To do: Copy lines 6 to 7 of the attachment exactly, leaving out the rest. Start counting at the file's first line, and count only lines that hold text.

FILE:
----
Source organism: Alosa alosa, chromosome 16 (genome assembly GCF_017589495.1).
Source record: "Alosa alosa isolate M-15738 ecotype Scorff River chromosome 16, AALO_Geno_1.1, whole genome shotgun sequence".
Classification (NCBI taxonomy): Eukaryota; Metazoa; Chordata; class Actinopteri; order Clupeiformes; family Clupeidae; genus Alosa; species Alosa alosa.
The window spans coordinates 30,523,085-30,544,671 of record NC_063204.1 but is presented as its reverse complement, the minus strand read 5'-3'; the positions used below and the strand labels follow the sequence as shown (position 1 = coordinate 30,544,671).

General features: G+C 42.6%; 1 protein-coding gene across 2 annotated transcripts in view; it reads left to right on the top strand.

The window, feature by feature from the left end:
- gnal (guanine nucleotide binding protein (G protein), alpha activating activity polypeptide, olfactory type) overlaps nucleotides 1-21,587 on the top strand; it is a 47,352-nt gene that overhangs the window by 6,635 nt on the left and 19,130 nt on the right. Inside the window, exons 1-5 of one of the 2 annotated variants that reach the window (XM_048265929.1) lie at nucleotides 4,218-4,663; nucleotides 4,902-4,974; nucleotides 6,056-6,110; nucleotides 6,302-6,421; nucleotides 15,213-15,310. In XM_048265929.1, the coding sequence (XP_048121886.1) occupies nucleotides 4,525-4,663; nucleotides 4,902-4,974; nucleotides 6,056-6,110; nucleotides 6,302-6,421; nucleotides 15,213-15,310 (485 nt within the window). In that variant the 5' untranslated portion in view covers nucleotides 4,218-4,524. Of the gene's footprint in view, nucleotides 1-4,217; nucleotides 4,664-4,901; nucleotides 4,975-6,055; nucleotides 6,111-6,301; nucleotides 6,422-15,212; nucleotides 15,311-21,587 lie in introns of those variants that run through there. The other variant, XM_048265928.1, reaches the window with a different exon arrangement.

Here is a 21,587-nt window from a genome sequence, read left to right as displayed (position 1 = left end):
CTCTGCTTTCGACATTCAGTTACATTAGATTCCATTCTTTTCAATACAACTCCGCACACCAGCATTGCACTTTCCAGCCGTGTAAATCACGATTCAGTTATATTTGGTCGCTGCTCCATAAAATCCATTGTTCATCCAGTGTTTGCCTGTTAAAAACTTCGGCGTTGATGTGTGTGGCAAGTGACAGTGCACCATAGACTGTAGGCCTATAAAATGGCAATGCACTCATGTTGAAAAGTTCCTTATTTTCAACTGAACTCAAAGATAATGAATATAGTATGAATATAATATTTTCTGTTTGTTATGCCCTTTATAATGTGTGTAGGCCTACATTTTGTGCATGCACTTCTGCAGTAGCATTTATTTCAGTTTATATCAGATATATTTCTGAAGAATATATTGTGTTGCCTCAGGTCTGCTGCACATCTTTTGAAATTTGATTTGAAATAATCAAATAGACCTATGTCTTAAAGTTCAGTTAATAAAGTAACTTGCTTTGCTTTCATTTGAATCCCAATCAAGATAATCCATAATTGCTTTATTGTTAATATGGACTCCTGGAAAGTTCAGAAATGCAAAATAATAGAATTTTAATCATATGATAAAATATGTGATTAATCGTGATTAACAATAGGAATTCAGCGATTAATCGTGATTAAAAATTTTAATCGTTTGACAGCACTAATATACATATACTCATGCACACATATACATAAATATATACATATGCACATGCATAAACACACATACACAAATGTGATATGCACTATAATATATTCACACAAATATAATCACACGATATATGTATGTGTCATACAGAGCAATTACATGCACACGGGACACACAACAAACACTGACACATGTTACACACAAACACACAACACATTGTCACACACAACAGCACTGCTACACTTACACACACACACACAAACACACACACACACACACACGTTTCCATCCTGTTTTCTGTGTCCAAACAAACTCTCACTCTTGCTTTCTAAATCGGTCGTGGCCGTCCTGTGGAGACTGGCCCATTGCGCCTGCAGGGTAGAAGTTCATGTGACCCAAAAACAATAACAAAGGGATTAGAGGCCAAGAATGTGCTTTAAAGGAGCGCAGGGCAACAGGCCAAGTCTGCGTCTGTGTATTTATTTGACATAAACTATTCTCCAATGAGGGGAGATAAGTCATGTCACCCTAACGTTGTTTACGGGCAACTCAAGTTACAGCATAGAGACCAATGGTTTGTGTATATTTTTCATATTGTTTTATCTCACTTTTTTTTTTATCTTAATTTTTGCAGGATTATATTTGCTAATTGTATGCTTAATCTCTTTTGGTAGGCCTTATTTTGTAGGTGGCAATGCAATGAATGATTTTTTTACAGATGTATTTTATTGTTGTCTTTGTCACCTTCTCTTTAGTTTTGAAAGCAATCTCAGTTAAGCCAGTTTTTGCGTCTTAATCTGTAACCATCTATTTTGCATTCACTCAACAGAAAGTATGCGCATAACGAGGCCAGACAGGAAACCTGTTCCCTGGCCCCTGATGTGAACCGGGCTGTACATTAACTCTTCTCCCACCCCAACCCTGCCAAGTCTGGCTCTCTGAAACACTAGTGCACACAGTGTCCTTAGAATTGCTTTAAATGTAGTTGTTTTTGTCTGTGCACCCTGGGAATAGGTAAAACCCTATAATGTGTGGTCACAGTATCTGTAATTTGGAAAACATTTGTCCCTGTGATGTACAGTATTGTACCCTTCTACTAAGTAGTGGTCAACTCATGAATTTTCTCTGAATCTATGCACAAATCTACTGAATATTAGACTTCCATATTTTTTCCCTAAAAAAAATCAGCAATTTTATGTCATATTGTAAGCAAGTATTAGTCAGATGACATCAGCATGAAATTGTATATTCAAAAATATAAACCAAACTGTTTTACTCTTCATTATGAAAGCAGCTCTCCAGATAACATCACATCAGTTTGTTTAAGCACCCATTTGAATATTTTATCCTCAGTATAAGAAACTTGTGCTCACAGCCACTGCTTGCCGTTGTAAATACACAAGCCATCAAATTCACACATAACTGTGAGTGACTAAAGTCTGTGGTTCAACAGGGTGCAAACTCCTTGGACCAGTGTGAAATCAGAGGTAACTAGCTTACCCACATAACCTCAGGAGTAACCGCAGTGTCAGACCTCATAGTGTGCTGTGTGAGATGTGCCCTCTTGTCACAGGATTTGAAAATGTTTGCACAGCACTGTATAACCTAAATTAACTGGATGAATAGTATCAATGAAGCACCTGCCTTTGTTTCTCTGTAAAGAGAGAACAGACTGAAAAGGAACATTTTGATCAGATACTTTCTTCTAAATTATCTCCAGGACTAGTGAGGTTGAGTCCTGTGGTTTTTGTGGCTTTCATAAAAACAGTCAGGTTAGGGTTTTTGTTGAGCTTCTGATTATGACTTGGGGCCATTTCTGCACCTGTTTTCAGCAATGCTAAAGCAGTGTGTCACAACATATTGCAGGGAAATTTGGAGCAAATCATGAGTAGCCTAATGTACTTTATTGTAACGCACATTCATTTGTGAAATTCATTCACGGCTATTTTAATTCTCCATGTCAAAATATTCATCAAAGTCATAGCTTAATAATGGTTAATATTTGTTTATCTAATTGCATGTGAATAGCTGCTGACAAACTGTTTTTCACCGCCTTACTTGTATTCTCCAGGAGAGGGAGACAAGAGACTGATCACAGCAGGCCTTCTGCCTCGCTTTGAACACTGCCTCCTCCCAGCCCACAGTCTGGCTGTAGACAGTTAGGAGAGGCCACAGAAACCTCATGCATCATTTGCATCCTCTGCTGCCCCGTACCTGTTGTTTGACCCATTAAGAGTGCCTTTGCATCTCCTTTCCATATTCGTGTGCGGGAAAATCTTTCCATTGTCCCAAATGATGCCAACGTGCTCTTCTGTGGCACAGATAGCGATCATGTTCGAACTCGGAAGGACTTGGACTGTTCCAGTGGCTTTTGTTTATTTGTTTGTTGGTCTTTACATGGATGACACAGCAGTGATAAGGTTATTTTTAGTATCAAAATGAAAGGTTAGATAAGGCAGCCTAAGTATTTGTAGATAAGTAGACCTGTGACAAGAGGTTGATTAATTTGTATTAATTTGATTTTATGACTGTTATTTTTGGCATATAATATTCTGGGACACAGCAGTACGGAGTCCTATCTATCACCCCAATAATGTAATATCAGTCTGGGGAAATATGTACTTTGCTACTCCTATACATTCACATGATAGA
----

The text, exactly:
The window, feature by feature from the left end:
- gnal (guanine nucleotide binding protein (G protein), alpha activating activity polypeptide, olfactory type) overlaps nucleotides 1-21,587 on the top strand; it is a 47,352-nt gene that overhangs the window by 6,635 nt on the left and 19,130 nt on the right. Inside the window, exons 1-5 of one of the 2 annotated variants that reach the window (XM_048265929.1) lie at nucleotides 4,218-4,663; nucleotides 4,902-4,974; nucleotides 6,056-6,110; nucleotides 6,302-6,421; nucleotides 15,213-15,310. In XM_048265929.1, the coding sequence (XP_048121886.1) occupies nucleotides 4,525-4,663; nucleotides 4,902-4,974; nucleotides 6,056-6,110; nucleotides 6,302-6,421; nucleotides 15,213-15,310 (485 nt within the window). In that variant the 5' untranslated portion in view covers nucleotides 4,218-4,524. Of the gene's footprint in view, nucleotides 1-4,217; nucleotides 4,664-4,901; nucleotides 4,975-6,055; nucleotides 6,111-6,301; nucleotides 6,422-15,212; nucleotides 15,311-21,587 lie in introns of those variants that run through there. The other variant, XM_048265928.1, reaches the window with a different exon arrangement.